College net prices rise for 6th straight year

Posted on October 27th, 2017

We’ve written in the past how net price — the price you actually pay for college after financial aid, grants and scholarships — is more important than a college’s published price.

Many colleges have high sticker prices, but end up being affordable because they have generous financial aid policies.

Unfortunately, because the rise in financial aid hasn’t kept up with rising costs, the net price of college has risen for the sixth straight year, Money reports.

College costs rising faster than income & aid

Two annual reports released by the College Board this week show that even after financial aid, the net cost of college has risen — and at a rate faster than inflation, the rise in household incomes, and financial aid, making college less affordable for students and families.

Published prices for tuitions, fees, room and board hit new highs in 2017-18, rising 2.8% at two-year public colleges, 3.1% for in-state students at four-year public colleges, and 3.5% at private colleges.

Over the past decade, the College Board has reported that published prices have risen between 2.2% and 2.7% each year. Meanwhile, the average annual increase in median family income, when adjusted for inflation, has been just 0.3% a year.

And while more than 70% of full-time students now receive grant aid to help pay for college and financial aid awards are higher than ever, it still hasn’t kept pace with this rise in college costs.

As a result, net prices have risen for eight straight years at public four-year institutions, seven years at public two-year institutions, and six years at private colleges, Money reports.

The average net price after financial aid and tax benefits for 2017-18 is $8,070 at two-year public colleges, $14,940 at four-year public colleges and $26,740 at four-year private colleges, the study found.

College Price chart 2017-18

Net prices at two- and four-year public and four-year private colleges all hit record highs in 2017-18. [Source: Money]

And the majority of financial aid is still federal student loans — which include origination fees and carry interest. The government paid outĀ $58.1 billion in federal student loans last year.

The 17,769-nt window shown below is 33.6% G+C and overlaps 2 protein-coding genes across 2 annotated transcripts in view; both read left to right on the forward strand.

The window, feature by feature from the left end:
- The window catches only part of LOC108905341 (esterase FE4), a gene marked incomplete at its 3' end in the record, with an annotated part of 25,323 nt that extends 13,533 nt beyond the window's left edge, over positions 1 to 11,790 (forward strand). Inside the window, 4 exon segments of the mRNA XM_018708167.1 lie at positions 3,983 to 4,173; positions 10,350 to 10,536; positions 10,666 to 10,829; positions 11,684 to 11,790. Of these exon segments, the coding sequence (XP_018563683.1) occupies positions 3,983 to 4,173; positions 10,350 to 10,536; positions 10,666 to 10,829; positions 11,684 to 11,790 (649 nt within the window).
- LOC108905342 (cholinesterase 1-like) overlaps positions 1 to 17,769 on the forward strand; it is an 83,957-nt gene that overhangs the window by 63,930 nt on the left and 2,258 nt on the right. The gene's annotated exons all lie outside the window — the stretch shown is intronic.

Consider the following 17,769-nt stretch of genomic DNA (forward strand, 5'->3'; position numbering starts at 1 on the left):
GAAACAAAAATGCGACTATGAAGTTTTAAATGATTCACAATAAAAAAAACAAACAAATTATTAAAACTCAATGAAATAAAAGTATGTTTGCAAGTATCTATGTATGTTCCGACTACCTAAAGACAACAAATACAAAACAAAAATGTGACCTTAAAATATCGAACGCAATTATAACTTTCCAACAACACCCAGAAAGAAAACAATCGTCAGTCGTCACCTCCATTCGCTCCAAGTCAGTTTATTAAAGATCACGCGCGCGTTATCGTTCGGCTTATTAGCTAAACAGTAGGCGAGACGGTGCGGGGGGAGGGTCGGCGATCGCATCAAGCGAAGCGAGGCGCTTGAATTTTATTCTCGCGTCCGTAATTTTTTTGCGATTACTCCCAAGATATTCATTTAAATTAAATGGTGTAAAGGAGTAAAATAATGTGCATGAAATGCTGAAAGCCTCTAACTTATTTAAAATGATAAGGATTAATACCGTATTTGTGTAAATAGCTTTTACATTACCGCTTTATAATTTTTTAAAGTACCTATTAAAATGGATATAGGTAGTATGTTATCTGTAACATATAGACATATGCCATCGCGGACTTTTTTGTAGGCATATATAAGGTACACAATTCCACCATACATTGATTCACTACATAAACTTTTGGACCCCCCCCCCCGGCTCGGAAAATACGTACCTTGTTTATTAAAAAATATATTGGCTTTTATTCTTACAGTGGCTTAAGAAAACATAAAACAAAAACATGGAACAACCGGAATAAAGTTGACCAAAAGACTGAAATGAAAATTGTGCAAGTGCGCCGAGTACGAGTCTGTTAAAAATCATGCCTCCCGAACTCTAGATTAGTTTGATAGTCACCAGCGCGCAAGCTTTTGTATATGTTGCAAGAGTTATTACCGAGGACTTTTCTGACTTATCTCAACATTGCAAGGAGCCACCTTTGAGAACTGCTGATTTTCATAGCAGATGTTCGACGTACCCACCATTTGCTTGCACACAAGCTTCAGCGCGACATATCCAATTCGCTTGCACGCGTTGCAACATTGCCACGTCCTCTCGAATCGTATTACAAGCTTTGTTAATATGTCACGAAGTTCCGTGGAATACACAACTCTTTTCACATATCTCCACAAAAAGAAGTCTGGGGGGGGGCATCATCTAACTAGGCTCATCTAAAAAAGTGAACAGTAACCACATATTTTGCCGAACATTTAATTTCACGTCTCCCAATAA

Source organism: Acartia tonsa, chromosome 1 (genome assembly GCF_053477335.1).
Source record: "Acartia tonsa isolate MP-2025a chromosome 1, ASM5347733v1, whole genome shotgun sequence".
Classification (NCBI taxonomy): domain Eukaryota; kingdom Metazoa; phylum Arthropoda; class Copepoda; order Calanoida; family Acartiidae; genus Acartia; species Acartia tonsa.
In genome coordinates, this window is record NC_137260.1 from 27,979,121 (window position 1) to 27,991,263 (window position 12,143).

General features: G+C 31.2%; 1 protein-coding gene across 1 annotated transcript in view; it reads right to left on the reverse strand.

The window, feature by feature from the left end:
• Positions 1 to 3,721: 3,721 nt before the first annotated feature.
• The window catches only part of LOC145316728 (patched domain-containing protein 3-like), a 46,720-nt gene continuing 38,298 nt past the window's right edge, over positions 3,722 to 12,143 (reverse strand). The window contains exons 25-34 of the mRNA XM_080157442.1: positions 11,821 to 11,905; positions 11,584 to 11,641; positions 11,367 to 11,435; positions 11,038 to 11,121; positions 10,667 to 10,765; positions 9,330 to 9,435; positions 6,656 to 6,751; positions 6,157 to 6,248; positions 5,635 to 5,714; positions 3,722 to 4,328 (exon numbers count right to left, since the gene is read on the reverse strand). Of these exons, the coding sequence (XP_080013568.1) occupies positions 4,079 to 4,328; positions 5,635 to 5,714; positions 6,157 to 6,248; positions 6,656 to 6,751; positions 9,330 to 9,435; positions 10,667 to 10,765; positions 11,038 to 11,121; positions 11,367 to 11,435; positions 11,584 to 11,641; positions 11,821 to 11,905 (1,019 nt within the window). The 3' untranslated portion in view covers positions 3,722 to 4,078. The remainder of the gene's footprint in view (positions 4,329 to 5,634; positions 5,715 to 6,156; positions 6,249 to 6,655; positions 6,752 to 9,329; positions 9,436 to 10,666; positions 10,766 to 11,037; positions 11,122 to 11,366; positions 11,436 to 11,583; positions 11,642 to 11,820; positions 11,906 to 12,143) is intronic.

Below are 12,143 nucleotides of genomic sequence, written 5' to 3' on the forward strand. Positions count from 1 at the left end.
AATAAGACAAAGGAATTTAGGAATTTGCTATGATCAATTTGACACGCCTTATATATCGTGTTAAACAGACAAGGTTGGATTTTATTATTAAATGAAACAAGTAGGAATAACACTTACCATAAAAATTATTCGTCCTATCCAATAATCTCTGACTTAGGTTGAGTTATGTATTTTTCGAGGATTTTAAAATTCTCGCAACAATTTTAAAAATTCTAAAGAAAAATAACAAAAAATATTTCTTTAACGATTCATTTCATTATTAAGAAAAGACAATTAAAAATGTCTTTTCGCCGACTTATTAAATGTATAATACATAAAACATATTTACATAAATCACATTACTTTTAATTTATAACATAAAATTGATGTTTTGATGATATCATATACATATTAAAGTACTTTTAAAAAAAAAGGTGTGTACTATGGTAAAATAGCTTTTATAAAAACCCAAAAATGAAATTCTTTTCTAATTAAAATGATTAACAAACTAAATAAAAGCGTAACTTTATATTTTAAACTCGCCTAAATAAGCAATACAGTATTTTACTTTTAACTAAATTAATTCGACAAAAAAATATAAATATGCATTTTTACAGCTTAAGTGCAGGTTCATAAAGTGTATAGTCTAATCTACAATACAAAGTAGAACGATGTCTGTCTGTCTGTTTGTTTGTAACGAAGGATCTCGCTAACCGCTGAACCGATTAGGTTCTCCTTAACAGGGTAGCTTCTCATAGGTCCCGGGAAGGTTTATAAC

College affordability varies by state

Another reason college has become less affordable is the lack of investment in public education by states. Many states have also been hurt by budget cuts, which have forced them to raise the price of in-state colleges.

In eight states, prices at public colleges increased by 20% or more last year. Students in Louisiana saw a massive increase, with prices at public colleges rising 48%, the report found.

And while some states have attempted to freeze or even lower tuition to address the problem of rising costs, they are overall much higher than they were a decade ago, and state financial aid programs haven’t kept pace.

While states give out about $10 billion per year in state grants, there are large differences between states in terms of how much is allocated to each student.

According to the report, ten states award less than $200 per student in grants each year.

Making college more affordable

It’s discouraging that the net price of college has risen yet again, and financial aid isn’t keeping up with the rise in costs.

As a result, it’s never been more important to prioritizeĀ return on investment when choosing a college. It’s crucial to compare costs across colleges and keep in mind the student’s field of study, income after graduation and ability to repay student loans before committing to a particular school or program.

We work with students and families to help them lower their college costs, maximize their financial aid awards and limit their college debt. If you need personalized help figuring out the best way to pay for college, you can call our financial aid counselors at 1-888-234-3907 or send us a message.

Category: College Costs

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